Water is one of the fundamental elements that allowed life to take place on Earth. Earth is also called the blue planet because more than three parts of the surface are covered with water, liquid water. But on Earth there is not only liquid water, we can also find it in a solid state such as ice or in the air in a gaseous state. In fact, the water on Earth is thought to have come from comets that collided with our planet and were made of ice. Next, in AgroCorrn we are going to explain what the physical states of water are for children .
What is water
Water is made up of two basic elements : hydrogen and oxygen. Each water molecule contains two hydrogen atoms and one oxygen atoms. Depending on the arrangement of the atoms in space and the bonds they have with other water molecules, it can be found in different states: solid, liquid or gas.
Naturally you can find water in its three different states. Depending on the ambient temperature and atmospheric pressure, water can be found in one form or another and also in different amounts and proportions. For example, in the polar and colder zones there is more ice and in temperate zones the water is in liquid form. Next, we are going to explain what the different states of water are.
The states of the water
The states of the water are as follows:
- Liquid : it is the state of water at room temperature, that is, between 0 and 100ºC . We can find liquid water in rivers, lakes and seas, rain and also what we consume in our homes.
- Solid : when water freezes it forms ice and this occurs at temperatures of 0ºC and below . In a natural way we can find ice in icebergs, mountains or forming hail. We can also get ice if we put liquid water in the freezer and also using different molds we can get ice in many different shapes.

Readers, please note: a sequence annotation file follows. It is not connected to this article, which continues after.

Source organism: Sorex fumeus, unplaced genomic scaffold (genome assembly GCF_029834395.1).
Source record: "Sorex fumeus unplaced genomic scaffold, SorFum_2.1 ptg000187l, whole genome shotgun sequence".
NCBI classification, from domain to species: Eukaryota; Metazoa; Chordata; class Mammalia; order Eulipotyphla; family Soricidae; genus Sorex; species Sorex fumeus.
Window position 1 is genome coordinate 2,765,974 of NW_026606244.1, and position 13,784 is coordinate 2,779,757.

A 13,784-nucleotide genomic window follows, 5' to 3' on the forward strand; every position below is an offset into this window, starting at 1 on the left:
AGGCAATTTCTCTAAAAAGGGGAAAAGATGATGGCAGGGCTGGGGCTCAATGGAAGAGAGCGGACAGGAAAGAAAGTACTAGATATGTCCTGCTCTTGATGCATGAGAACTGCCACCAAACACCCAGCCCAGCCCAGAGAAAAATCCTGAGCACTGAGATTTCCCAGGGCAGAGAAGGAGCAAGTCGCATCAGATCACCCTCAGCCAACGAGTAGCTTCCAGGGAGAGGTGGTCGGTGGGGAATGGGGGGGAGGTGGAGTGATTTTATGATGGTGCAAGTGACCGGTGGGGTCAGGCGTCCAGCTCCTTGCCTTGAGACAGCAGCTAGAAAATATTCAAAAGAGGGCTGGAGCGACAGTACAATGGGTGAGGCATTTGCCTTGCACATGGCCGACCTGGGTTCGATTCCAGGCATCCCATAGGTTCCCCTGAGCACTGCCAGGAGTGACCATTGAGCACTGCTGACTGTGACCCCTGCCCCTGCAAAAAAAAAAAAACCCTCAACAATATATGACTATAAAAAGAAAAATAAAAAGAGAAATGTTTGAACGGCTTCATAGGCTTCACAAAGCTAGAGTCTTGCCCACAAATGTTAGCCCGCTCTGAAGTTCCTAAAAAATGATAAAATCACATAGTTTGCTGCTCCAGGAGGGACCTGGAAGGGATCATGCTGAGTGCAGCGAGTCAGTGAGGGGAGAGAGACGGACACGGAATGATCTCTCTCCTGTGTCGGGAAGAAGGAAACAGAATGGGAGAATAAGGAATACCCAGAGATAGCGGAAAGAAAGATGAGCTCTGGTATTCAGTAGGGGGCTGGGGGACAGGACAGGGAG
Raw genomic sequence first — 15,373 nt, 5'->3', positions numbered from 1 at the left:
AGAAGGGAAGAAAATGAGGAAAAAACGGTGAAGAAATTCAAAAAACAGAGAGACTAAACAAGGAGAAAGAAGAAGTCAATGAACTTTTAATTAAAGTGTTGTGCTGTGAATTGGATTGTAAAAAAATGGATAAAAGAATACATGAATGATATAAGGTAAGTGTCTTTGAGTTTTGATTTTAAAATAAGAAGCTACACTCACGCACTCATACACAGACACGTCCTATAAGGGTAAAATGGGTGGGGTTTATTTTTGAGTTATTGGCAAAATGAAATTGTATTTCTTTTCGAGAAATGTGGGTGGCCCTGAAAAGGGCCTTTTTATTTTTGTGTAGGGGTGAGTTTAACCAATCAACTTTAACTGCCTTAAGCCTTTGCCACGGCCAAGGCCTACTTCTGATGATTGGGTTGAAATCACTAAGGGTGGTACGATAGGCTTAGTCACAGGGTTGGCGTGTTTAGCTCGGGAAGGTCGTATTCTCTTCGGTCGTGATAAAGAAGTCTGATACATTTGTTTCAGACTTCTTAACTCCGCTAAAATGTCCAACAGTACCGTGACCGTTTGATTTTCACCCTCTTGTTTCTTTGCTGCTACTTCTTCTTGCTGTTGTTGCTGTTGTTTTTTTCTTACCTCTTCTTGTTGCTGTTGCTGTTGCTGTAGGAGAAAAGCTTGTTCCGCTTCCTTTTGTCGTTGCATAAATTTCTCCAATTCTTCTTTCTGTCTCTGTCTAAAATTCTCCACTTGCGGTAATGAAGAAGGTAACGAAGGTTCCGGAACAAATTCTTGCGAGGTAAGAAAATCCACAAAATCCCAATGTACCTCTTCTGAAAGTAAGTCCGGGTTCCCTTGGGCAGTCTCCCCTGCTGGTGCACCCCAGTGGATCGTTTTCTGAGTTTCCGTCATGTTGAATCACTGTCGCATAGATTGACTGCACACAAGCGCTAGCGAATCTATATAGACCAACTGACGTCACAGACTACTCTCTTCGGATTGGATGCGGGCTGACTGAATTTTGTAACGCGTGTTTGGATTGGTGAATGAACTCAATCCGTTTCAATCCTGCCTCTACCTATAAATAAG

- Water vapor : when the temperature rises to 100ºC or more, liquid water turns into gas and forms what we call water vapor. This happens when we put a pot of water to boil or it can also occur naturally as in hot springs or geysers.
Water status changes for children
Now that we know the different states in which water can be found, we are going to explain what are the processes that cause water to change from one state to another .
- Fusion : it is the change from solid state to liquid state. It occurs when the temperature is increased. The exact temperature at which the change of state from solid to liquid occurs is known as the melting point. Melting occurs, for example, when we melt an ice or naturally, when summer arrives and the peaks of the mountains stop having ice and snow.
- Solidification : it is the opposite process and it occurs when liquid water turns into a solid state, transforming into ice. It occurs when temperatures drop, such as when winter comes and the surface of high mountain lakes freezes.
- Evaporation : is the change of state from liquid to gaseous and occurs when the temperature rises. We only speak of evaporation when it occurs on the surface of the water, however, when it occurs in the entire volume of water it is called vaporization. The temperature at which the change from liquid to gas occurs is called the boiling point. Evaporation can occur naturally in large bodies of water such as the seas or it can also occur in living beings (for example, when we sweat) and in this case we speak of evapotranspiration.
- Condensation : it is the passage from gaseous water to liquid water. It occurs when water vapor cools rapidly and precipitates in liquid form. This phenomenon is what produces clouds, where the vapor from the evaporation of the sea surface rises to areas where the temperature is very low and is transformed into small drops of water that when they accumulate form clouds. The dew that appears on winter mornings is also produced in the same way.
- Sublimation : it is the change from solid to gaseous state, without going through the intermediate liquid state. It occurs especially at the poles or in very cold areas where the ice evaporates or volatilizes directly by the action of the Sun. This process also occurs in the air fresheners that we have at home, which are in a solid state inside the can and come out in the form of gas.
- Reverse sublimation or crystallization : as its name indicates, it is the opposite of the previous process, it is the passage from gas to solid without going through the liquid state. It occurs when the temperature of the environment is very low, such as on cold winter nights where frost or frost occurs.
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